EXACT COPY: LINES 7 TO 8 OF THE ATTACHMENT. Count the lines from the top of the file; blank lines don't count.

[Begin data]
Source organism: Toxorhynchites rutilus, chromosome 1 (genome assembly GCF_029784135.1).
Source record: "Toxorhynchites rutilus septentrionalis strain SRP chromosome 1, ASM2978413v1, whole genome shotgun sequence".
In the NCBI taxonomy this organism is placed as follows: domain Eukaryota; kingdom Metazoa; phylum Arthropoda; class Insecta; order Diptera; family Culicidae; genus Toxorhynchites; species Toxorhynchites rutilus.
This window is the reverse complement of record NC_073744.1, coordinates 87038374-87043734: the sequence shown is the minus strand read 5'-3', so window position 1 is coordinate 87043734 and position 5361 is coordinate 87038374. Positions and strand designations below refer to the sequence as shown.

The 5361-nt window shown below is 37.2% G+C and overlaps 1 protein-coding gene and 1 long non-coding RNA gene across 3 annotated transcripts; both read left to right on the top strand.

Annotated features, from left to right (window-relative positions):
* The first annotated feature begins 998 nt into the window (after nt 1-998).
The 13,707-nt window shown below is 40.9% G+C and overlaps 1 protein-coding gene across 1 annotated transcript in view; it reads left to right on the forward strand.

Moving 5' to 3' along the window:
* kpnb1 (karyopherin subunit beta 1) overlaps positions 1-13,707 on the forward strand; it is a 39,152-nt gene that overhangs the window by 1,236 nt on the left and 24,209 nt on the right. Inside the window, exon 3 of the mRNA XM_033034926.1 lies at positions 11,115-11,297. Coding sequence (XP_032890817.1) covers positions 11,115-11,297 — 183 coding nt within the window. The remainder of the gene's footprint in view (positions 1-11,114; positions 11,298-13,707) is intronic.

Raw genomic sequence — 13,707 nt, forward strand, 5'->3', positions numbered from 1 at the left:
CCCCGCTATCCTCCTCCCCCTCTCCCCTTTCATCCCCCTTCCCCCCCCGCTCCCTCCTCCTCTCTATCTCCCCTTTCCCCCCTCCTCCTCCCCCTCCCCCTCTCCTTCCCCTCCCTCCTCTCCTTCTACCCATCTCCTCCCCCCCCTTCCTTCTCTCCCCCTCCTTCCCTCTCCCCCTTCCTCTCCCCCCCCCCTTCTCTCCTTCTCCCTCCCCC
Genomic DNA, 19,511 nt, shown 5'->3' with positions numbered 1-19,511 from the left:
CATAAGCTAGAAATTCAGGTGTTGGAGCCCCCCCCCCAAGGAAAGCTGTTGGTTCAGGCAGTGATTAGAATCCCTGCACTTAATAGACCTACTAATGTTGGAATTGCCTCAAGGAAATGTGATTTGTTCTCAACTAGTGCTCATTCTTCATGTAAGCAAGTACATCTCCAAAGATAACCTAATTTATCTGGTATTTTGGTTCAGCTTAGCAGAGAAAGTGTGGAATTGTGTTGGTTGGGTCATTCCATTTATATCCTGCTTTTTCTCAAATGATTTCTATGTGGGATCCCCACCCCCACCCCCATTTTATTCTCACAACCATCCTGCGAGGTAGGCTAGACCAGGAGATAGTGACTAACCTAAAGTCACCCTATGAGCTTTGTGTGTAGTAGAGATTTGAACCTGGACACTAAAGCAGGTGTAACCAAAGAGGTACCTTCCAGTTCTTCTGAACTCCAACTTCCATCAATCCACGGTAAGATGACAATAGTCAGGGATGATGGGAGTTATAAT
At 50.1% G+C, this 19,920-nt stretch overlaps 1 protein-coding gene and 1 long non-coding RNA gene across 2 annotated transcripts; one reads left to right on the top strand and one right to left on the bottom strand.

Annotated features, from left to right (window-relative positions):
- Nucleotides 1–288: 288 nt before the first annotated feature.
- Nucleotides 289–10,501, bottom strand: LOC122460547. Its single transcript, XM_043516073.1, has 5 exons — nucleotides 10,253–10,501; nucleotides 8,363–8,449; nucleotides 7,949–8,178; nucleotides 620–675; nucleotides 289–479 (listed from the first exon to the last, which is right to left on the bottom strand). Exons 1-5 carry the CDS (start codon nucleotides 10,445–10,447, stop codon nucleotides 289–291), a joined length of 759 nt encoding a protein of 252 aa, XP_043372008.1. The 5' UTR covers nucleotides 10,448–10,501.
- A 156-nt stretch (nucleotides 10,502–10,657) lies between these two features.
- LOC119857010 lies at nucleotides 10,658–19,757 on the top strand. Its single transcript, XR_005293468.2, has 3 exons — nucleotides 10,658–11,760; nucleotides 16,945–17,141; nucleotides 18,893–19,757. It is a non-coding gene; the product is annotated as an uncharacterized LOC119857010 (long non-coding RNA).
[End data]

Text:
* The first annotated feature begins 998 nt into the window (after nt 1-998).
The 13,707-nt window shown below is 40.9% G+C and overlaps 1 protein-coding gene across 1 annotated transcript in view; it reads left to right on the forward strand.